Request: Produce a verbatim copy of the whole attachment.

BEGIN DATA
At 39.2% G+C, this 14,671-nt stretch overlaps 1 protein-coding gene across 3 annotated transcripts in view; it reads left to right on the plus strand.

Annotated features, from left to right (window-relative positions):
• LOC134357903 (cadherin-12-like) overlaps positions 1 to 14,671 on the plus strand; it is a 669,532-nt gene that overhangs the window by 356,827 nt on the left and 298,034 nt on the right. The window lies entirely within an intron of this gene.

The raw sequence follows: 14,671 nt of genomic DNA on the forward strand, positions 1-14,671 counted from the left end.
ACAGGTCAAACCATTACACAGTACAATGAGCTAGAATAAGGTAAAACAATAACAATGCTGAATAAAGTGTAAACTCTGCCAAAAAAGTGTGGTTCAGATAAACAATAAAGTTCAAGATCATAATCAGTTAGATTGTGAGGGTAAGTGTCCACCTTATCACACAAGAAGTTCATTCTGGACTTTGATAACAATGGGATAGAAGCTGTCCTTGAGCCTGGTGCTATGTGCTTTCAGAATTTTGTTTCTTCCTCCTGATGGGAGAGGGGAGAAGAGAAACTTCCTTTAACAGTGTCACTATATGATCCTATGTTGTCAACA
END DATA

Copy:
At 39.2% G+C, this 14,671-nt stretch overlaps 1 protein-coding gene across 3 annotated transcripts in view; it reads left to right on the plus strand.

Annotated features, from left to right (window-relative positions):
• LOC134357903 (cadherin-12-like) overlaps positions 1 to 14,671 on the plus strand; it is a 669,532-nt gene that overhangs the window by 356,827 nt on the left and 298,034 nt on the right. The window lies entirely within an intron of this gene.

The raw sequence follows: 14,671 nt of genomic DNA on the forward strand, positions 1-14,671 counted from the left end.
ACAGGTCAAACCATTACACAGTACAATGAGCTAGAATAAGGTAAAACAATAACAATGCTGAATAAAGTGTAAACTCTGCCAAAAAAGTGTGGTTCAGATAAACAATAAAGTTCAAGATCATAATCAGTTAGATTGTGAGGGTAAGTGTCCACCTTATCACACAAGAAGTTCATTCTGGACTTTGATAACAATGGGATAGAAGCTGTCCTTGAGCCTGGTGCTATGTGCTTTCAGAATTTTGTTTCTTCCTCCTGATGGGAGAGGGGAGAAGAGAAACTTCCTTTAACAGTGTCACTATATGATCCTATGTTGTCAACA